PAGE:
In what would normally be an off day for city council members, they gathered for a special council meeting to discuss the situation surrounding Kane Beef’s delinquent utility account which swelled to more than $2.3 million over the course of a year.
The mayor and council members went behind closed doors to discuss that multimillion dollar delinquent utility bill. After just over two hours of discussion, the city announced a plan to settle the debt with Kane Beef.
Under the terms of what’s called a workout agreement, the company will pay $35,000 a week until its account is current. Kane Beef will also pay $50,000 a month to cover a fee for a bounced check to the city. That check was supposed to be the initial payment of a prior agreement between the company and the city.
As Mayor Joe McComb explained about the agreement reached on Friday, "In the event that either one of those or both of those payments are missed, the provision provides that water will be terminated."
Kane Beef will also have to stay current on its monthly utility bills. The company made good on that part of the agreement on Monday by paying its April utility bill for more than $270,000.
The mayor has also formed a committee consisting of council members Greg Smith, Everett Roy, and Debbie Lindsey-Opel. Their job will be to make changes to the city’s current policy for *all commercial utility accounts to make sure a delinquency of this magnitude doesn’t happen again.
"Clearly this account was different than the others," Lindsey-Opel tells KRIS 6 News. "And somehow there was not any red flag that went up to say, ‘You know what? We need to take a look at this sooner. We need to alert some other folks.’"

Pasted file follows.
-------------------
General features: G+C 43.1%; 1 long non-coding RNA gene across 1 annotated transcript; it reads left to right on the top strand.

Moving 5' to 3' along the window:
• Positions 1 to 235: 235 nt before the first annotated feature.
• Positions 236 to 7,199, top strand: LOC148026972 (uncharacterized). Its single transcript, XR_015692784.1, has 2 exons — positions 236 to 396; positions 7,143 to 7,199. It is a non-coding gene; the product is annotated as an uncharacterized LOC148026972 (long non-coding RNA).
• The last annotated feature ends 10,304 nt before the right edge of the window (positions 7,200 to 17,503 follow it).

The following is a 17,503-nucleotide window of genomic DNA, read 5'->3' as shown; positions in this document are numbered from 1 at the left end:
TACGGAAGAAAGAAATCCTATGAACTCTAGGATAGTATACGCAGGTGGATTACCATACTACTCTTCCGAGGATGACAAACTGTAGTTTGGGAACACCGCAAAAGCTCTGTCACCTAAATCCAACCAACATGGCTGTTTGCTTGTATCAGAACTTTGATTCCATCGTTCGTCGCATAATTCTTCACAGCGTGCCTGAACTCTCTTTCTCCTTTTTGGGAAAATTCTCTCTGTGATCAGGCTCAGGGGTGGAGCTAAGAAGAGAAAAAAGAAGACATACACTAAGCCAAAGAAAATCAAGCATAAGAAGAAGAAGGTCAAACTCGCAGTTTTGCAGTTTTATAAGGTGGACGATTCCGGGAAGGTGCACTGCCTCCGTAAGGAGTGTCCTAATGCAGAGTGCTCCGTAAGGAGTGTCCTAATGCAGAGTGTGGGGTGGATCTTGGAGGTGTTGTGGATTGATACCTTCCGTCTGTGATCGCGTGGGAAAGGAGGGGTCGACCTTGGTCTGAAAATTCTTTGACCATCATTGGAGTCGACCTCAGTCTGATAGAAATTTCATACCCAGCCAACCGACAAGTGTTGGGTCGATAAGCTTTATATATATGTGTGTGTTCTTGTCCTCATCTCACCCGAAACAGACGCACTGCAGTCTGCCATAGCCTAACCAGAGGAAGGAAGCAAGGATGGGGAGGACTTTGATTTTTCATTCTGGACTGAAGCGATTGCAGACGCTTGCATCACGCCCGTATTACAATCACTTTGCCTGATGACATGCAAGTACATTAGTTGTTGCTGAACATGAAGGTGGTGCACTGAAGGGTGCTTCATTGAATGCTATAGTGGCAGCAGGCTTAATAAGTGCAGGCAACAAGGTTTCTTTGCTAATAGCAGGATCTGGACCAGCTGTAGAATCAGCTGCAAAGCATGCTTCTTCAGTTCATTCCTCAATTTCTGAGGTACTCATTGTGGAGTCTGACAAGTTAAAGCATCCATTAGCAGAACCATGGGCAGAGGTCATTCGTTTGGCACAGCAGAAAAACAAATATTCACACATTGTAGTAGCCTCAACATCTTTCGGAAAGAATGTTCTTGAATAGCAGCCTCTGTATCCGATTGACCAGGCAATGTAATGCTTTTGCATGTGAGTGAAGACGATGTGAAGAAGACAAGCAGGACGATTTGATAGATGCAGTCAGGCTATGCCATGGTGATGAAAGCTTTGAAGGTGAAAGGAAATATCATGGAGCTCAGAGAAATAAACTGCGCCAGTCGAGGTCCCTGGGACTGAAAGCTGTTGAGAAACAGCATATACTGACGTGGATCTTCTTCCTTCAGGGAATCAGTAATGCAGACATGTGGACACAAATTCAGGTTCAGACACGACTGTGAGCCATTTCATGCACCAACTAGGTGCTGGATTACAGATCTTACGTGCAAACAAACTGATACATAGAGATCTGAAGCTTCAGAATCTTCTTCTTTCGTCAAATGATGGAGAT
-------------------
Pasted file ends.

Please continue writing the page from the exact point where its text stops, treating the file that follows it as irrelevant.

"We just want to make sure — number one, that we’re communicating to them — and that we have the ability to collect," says Everett Roy, the newly sworn-in District 1 representative.
Overall, Mayor McComb says city staff is going a good job collecting on these accounts. He says only 1.2 percent of them are delinquent with no repayment plan. He add the city remains willing to work with utility customers to settle delinquencies. But he says a new policy will prevent a repeat of what happened with Kane Beef.
"We want the public to know that we’re here. We’re on it. The staff overall is doing a very good job on the collections. There was just one that got away from us," McComb says.
McComb wants the new policy committee to come back with recommendations within the next two weeks. He hopes to have it on the council agenda in time for the May 15 meeting.